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Energy Partnership

Africa Climate Week: AEEP and Partners Discuss Aligning Energy Access and Climate Compatilibity

Thriving Political Dialogue

On 8 September 2023, the Africa-EU Energy Partnership (AEEP), in collaboration with Strathmore University and SDG7 Youth Constituency, hosted the side event “Aligning Energy Access and Climate Compatibility in Africa” at the Africa Climate Week (ACW) in Nairobi, Kenya.

As climate change disproportionately affects the African continent and energy access remains a challenge for many, the event aimed to foster a constructive dialogue on achieving sustainable energy access while ensuring climate action.

Moderated by Mr Crispen Zana, Principal Energy Advisor, Africa-EU Energy Partnership (AEEP), the panel discussion stressed that achieving SDG7 and SDG13 are equally important, but that access to energy is a crucial starting point and enabler of other aspects of economic and social development, including empowering women. Prof. Izael Da Silva, Deputy Vice-Chancellor, Research and Innovation at Strathmore University, noted that governments, the private, sector and academia must all work together for data-driven decisions that support the achievement of sustainable and affordable energy access for all.

Dr Towela Jere, Head of Economic Integration of AUDA NEPAD followed by highlighting that it is not only a question of access to energy, but that we must understand what the energy is used for and how is it turned into productive use. Furthermore, she stressed for young people must start thinking differently about how to approach governments. It is a two-way street, she said, young people have to find ways of coming into the spaces where policy is made.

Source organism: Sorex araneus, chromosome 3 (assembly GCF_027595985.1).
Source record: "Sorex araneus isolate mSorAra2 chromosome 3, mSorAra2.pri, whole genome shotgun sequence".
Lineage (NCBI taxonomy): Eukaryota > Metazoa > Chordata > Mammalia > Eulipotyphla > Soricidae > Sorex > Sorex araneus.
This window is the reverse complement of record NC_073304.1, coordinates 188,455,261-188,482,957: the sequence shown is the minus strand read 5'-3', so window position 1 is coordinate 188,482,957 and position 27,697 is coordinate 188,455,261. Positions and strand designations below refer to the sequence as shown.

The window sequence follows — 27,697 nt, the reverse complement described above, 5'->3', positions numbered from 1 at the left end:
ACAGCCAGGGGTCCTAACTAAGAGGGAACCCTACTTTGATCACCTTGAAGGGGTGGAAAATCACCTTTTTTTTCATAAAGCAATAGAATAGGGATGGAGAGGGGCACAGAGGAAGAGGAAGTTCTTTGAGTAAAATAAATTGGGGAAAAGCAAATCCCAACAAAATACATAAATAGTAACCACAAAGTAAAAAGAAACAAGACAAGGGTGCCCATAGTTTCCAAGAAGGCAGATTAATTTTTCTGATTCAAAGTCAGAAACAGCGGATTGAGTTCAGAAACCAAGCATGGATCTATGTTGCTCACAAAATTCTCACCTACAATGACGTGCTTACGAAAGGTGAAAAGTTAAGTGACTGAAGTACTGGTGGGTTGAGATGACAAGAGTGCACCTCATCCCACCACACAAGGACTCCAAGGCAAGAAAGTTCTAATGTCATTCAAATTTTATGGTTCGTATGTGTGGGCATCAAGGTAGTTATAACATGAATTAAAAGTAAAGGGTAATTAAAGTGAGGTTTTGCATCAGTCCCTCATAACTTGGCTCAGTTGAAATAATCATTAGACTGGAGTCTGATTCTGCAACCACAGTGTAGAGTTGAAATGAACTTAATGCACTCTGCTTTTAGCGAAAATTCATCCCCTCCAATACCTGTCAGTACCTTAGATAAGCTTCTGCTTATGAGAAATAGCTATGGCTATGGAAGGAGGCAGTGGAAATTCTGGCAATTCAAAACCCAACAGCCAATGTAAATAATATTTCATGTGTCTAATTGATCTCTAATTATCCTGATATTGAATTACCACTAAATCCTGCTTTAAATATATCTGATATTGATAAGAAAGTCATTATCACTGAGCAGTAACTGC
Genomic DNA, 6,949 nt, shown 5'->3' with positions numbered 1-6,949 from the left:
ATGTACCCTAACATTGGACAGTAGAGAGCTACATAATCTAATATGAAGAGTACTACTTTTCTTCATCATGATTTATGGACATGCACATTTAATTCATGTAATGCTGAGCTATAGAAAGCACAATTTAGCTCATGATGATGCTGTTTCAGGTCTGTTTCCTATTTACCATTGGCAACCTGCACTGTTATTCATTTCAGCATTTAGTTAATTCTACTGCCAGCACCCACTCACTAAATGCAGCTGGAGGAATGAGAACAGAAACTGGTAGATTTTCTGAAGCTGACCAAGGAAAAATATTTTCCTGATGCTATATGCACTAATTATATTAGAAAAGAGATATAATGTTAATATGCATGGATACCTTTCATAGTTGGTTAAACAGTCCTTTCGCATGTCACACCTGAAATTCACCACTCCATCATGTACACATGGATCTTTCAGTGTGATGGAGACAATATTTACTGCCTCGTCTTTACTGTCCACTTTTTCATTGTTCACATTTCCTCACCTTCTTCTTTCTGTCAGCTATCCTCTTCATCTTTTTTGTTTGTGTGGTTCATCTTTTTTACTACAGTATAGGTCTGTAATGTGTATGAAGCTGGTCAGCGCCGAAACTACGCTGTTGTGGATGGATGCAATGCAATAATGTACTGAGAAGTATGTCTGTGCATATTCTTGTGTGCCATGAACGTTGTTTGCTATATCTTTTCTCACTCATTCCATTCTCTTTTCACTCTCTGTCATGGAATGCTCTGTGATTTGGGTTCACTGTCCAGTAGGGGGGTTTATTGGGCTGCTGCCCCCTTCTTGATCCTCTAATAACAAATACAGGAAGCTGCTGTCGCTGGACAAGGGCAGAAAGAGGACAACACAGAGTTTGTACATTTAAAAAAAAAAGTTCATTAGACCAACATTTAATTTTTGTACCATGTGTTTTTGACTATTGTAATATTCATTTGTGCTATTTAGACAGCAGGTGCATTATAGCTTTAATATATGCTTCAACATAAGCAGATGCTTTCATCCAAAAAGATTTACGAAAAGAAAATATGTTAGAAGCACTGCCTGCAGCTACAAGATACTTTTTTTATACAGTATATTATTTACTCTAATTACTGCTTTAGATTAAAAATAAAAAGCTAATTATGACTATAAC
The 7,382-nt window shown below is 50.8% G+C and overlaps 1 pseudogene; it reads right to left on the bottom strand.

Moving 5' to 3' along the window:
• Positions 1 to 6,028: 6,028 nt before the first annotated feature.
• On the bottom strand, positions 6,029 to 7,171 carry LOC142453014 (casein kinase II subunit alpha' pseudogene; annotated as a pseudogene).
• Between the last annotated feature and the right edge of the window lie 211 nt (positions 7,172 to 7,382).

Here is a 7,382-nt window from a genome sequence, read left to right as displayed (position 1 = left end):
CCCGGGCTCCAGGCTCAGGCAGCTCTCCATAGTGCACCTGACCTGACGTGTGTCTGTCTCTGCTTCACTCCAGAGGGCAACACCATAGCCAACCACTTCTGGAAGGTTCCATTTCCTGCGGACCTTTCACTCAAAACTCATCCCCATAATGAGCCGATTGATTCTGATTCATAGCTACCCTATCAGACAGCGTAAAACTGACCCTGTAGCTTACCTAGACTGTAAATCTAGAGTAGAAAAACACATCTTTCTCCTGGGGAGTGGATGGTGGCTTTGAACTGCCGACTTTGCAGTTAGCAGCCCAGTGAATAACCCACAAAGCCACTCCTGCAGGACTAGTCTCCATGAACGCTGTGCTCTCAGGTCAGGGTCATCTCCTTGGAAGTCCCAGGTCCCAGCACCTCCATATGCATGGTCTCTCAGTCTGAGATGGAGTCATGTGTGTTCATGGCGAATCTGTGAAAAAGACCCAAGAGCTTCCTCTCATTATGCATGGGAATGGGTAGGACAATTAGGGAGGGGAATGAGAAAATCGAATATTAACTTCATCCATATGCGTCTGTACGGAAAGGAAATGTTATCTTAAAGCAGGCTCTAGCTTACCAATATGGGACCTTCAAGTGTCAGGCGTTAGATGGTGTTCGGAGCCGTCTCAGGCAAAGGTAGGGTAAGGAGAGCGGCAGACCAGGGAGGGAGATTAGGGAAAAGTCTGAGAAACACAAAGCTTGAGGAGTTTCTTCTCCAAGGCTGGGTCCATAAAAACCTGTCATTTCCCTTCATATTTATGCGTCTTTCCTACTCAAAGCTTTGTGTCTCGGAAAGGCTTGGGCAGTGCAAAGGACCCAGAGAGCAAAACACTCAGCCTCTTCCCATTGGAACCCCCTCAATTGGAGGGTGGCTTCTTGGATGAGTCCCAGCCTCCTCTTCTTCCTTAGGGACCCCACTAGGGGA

Mr David Arinze, Global Focal Point, SDG7 Youth Constituency, shared experiences from working in Nigeria with energy entrepreneurs and youth. He said that it is rewarding to see the impact of funding energy projects in communities, but that although the technologies are readily available, a big concern is the way Africa is still seen as a transaction ground where for example solar panels are bought from outside Africa. Instead, he encourages action to support youth led clean energy projects to become bankable and start manufacturing renewable energy components on the continent.

Mr Eric Hoa, Policy and Programme Officer of EU Delegation to the African Union, European Commission, that we have moved beyon discussing merely ideas and must instead present concrete solutions. This is why, the EU is working together with the African Union Commission and AUDA-NEPAD to strengthen the regulatory environment to attract investments and supporting the modelling of the Continental Power System Master Plan (CMP) as the blueprint of the African Single Electricity Market (AfSEM).

Closing the discussion, Mr Johan van den Berg, Head of Secretariat, Africa-EU Energy Partnership (AEEP), summarised that listening to each other is one of the most important elements of success. From a bi-continental perspective he urged Europe to listen to African voices and understand the different starting points so that Europe and Africa can co-create the most sustainable solutions.

The AEEP is supported by its Steering Group: